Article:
The argument is pointless.
I have a lot of respect for Joanna Wiebe and her team at CopyHackers. But the debate between long vs. short content has gone on long enough.
When Buzzsumo discovered that more words per post leads to more shares, people forgot one simple fact:
Correlation does not equal causation.
“The problem is when people try to reverse engineer ‘virality’ or ‘popularity’ based on meaningless variables instead of just writing something really really good.”
[bctt tweet=”It’s like everyone who thinks that if they start waking up at 6am they’ll magically become Elon Musk. @nateliason” via=”no”]
If Neil Patel finds out that the optimal time to share on Twitter is 2pm, that doesn’t mean you should jump off the bridge either.
Newsflash: You don’t have the same followers as he does. When they are active on social media has very little to do with your own tribe.
What’s the harm of reporting this type of information?
As I was going through a backlink report to see who linked to Klientboost and send a thank you note, I came across this beautiful piece (update – this article is now dead. This further demonstrates the point I’m about to make).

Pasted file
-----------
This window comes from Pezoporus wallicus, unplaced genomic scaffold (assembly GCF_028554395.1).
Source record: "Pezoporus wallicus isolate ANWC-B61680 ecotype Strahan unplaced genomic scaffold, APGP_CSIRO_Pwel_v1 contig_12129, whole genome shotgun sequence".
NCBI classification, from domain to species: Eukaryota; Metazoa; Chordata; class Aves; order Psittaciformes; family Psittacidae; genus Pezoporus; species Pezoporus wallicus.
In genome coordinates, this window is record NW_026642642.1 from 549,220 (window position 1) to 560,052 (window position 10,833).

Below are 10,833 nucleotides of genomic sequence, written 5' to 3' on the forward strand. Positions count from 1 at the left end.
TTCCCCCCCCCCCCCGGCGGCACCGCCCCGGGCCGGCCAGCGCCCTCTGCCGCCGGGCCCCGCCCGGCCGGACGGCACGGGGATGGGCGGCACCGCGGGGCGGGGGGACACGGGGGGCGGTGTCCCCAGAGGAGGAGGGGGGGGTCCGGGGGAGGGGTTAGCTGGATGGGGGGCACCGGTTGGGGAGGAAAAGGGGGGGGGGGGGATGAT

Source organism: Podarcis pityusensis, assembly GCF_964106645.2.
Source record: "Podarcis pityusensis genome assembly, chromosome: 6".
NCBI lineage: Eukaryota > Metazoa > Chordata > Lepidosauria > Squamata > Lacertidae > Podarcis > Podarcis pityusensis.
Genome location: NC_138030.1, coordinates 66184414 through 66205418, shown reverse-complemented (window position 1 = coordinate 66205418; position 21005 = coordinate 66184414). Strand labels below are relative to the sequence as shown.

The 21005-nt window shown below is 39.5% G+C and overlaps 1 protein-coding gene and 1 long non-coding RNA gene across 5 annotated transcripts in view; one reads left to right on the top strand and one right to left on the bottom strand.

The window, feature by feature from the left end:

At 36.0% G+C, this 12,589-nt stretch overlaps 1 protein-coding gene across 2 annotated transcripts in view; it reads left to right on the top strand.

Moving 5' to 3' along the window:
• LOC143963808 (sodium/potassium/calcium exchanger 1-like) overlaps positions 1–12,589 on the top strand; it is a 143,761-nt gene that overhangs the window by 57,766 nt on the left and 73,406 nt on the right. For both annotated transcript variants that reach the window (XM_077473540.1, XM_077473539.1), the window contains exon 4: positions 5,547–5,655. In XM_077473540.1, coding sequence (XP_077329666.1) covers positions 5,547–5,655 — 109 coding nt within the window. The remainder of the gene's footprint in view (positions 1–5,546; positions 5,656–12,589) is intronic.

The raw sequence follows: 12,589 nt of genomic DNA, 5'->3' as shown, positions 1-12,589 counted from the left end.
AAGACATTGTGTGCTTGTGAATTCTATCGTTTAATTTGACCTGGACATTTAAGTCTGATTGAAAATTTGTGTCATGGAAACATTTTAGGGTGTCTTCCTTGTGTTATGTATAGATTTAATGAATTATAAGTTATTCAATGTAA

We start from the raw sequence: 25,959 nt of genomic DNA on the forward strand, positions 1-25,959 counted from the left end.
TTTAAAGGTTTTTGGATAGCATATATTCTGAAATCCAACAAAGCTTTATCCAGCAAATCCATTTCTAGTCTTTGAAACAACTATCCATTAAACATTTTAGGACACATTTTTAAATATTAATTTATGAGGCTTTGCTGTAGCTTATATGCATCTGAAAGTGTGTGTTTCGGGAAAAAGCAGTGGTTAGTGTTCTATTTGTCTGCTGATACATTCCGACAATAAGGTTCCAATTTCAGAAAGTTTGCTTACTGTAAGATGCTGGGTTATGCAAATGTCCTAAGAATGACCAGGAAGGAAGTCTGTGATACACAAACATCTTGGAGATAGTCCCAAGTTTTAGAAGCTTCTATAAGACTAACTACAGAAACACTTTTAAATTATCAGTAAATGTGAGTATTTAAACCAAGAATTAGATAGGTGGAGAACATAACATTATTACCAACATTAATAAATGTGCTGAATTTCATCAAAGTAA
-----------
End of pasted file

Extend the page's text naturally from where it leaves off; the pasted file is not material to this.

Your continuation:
That article has almost everything going for it. But she forgot one simple detail:
As with all quality sites that link to my clients, I sent her some serious promotion love.
I felt bad that someone had fallen into the lie that creating great was all she needed.
Though I can’t read someone’s mind (I’m a marketer, not a mind-reader), it wouldn’t surprise me that these stupid factoids lead her to write a guide on surviving burnout to cope with her own pain.
How do you know whether your audience wants short or long? Make hypothesis and test it.
Or do what I do and write from the heart and don’t-give-a rip how many words you need.
“People who are unfamiliar with this space [will] think that writing a 750 word post will make them more successful than a 300 word post (or vice versa). I don’t think word count matters at all. Word count isn’t going to make one company blog more successful than another.”
Data doesn’t lie; only the analysts that misinterpret the data do.